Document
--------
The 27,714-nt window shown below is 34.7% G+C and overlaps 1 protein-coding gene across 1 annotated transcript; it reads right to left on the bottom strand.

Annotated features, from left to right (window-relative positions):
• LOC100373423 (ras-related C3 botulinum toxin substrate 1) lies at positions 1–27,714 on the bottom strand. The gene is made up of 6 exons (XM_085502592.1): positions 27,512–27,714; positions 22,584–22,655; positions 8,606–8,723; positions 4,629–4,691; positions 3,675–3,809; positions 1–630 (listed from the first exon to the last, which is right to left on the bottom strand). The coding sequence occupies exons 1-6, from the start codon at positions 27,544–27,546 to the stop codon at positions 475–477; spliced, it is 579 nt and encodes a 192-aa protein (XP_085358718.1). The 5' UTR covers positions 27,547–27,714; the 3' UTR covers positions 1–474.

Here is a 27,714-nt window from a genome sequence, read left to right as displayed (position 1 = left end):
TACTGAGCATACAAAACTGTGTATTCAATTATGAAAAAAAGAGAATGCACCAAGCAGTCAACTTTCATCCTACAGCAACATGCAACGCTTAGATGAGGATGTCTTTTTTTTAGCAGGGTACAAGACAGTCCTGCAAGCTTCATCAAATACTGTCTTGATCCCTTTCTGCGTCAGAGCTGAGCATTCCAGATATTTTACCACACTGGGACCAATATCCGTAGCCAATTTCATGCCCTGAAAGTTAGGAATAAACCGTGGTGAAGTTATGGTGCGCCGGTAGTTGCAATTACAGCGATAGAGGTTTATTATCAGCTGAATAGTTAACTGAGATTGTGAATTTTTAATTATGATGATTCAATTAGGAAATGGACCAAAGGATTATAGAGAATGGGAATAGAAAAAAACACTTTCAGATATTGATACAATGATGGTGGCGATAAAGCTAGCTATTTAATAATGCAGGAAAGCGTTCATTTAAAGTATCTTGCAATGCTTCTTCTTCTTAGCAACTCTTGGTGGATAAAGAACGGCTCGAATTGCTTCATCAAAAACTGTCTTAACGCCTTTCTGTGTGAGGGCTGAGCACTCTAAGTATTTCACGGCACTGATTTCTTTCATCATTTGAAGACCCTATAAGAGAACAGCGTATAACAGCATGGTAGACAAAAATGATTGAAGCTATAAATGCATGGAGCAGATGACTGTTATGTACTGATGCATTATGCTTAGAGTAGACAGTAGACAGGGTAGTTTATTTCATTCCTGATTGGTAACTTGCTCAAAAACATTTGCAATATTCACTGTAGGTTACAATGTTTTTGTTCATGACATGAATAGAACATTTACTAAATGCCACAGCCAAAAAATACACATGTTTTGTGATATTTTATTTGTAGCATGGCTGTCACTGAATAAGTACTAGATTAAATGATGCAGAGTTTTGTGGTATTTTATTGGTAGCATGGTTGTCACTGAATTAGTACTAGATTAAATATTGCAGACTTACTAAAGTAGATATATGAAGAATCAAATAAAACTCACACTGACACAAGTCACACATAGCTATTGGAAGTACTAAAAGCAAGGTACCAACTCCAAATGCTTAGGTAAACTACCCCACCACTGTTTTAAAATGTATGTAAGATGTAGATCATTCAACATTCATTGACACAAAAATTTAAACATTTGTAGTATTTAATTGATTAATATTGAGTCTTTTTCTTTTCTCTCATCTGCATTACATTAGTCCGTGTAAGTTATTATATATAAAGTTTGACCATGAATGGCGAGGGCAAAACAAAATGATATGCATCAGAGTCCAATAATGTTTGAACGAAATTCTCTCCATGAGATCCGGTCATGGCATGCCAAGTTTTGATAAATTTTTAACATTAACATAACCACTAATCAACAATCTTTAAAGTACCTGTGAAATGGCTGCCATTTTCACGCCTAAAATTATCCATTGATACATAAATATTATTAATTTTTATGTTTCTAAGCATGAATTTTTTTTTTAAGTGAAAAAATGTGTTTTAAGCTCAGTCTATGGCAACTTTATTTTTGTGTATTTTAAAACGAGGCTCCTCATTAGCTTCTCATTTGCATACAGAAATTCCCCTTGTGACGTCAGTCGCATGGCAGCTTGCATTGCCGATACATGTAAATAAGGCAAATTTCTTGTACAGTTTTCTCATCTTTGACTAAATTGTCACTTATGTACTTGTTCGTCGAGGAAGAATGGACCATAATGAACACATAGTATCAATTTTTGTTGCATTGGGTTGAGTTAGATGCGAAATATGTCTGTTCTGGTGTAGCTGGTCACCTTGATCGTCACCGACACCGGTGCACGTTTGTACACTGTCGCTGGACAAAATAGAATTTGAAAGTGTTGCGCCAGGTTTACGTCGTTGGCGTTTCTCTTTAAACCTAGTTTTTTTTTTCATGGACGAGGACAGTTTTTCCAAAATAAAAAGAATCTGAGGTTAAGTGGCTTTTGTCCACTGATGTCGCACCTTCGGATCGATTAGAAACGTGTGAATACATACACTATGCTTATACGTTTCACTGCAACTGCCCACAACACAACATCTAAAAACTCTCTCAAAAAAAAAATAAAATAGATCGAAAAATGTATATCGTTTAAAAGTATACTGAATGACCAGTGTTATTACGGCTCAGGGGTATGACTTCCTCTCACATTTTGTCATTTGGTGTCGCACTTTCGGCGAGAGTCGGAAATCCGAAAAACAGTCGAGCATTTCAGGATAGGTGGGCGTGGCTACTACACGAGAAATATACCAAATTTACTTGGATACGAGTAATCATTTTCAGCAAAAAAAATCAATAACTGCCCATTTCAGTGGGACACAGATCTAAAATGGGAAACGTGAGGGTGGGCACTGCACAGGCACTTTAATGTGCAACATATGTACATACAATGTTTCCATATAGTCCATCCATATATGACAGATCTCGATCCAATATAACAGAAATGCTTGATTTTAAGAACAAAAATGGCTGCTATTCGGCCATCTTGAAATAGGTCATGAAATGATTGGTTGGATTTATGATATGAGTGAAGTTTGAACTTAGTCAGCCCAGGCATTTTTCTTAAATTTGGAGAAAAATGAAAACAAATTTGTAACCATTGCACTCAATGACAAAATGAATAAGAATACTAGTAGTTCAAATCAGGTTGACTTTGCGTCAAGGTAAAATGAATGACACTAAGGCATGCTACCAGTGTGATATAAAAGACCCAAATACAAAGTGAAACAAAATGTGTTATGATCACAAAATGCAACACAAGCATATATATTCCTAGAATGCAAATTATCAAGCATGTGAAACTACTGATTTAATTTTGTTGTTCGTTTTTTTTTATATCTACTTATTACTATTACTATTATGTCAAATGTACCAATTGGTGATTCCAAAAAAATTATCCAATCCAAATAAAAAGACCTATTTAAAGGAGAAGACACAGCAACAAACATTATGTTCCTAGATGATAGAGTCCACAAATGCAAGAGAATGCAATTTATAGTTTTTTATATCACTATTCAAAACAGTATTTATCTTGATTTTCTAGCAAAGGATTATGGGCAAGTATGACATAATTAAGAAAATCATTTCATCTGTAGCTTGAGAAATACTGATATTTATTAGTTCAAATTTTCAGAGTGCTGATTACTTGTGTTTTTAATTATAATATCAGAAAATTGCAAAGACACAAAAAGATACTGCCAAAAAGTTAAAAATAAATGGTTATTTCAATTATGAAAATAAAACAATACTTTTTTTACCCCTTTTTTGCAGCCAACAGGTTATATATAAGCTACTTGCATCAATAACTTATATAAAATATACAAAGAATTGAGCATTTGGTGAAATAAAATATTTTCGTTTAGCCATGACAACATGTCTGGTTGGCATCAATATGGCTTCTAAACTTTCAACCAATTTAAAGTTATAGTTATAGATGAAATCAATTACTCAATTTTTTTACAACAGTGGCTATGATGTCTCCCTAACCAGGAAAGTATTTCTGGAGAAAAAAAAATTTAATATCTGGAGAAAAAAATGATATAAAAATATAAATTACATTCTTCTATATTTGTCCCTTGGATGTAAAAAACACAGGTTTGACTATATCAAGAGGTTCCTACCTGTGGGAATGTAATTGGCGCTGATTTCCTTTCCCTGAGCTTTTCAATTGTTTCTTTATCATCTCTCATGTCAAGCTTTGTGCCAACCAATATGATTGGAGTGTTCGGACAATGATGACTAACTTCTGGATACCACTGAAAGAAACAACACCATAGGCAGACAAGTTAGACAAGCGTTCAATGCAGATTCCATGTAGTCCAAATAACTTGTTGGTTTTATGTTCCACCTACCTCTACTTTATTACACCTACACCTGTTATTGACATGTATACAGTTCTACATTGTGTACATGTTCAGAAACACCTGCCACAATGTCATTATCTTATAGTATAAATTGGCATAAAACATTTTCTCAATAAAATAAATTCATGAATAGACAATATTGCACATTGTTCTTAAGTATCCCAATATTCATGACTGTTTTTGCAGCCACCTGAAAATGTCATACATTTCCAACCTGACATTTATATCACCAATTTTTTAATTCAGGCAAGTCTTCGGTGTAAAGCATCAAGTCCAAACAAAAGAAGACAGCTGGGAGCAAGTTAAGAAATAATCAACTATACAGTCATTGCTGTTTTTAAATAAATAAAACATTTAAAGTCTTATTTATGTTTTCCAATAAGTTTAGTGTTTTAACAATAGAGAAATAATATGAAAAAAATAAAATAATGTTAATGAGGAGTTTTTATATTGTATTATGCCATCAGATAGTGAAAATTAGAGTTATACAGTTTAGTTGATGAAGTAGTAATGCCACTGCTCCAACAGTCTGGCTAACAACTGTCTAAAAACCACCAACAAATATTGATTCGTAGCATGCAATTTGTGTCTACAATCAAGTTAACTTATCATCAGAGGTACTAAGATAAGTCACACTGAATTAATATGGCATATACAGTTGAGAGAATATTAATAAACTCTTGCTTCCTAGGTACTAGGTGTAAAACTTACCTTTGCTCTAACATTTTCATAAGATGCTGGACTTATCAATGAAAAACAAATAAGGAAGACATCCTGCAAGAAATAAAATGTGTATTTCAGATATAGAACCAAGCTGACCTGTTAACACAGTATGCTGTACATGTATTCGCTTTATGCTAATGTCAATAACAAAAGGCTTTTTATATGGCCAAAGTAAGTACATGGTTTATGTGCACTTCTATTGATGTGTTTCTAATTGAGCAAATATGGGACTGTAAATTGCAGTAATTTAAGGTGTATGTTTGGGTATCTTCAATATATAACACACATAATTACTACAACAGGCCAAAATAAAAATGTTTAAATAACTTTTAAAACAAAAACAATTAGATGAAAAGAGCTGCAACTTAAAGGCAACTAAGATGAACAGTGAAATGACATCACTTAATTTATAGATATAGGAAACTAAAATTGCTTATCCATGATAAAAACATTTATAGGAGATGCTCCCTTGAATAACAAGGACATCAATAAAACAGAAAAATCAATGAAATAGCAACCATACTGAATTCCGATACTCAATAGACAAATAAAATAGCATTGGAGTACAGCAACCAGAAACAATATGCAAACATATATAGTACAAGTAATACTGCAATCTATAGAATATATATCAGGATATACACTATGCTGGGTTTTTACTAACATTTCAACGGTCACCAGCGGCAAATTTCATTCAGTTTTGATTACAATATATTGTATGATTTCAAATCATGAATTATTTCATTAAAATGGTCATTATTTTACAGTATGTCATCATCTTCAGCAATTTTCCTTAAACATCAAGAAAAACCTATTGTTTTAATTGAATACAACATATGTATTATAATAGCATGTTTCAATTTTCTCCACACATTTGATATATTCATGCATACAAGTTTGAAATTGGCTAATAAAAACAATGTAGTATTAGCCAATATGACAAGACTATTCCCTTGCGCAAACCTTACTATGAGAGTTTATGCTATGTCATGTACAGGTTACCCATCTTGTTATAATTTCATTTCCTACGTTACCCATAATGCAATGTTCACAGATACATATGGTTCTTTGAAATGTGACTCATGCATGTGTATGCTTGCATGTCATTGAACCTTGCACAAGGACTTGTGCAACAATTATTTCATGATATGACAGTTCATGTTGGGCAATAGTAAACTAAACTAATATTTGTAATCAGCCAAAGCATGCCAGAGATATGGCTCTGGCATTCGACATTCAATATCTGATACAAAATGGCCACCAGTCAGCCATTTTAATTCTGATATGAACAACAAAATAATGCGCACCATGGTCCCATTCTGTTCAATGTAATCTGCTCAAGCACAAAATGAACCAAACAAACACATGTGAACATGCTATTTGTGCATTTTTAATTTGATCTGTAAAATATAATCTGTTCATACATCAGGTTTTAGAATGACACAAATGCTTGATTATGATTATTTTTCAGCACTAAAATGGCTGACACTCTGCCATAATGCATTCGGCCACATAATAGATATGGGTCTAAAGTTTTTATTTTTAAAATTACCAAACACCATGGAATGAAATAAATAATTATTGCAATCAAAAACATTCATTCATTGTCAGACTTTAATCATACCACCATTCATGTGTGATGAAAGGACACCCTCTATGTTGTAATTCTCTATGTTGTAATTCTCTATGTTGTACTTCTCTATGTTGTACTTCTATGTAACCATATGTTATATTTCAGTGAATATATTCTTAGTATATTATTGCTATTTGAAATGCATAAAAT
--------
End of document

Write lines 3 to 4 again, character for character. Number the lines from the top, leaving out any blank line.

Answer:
• LOC100373423 (ras-related C3 botulinum toxin substrate 1) lies at positions 1–27,714 on the bottom strand. The gene is made up of 6 exons (XM_085502592.1): positions 27,512–27,714; positions 22,584–22,655; positions 8,606–8,723; positions 4,629–4,691; positions 3,675–3,809; positions 1–630 (listed from the first exon to the last, which is right to left on the bottom strand). The coding sequence occupies exons 1-6, from the start codon at positions 27,544–27,546 to the stop codon at positions 475–477; spliced, it is 579 nt and encodes a 192-aa protein (XP_085358718.1). The 5' UTR covers positions 27,547–27,714; the 3' UTR covers positions 1–474.

Here is a 27,714-nt window from a genome sequence, read left to right as displayed (position 1 = left end):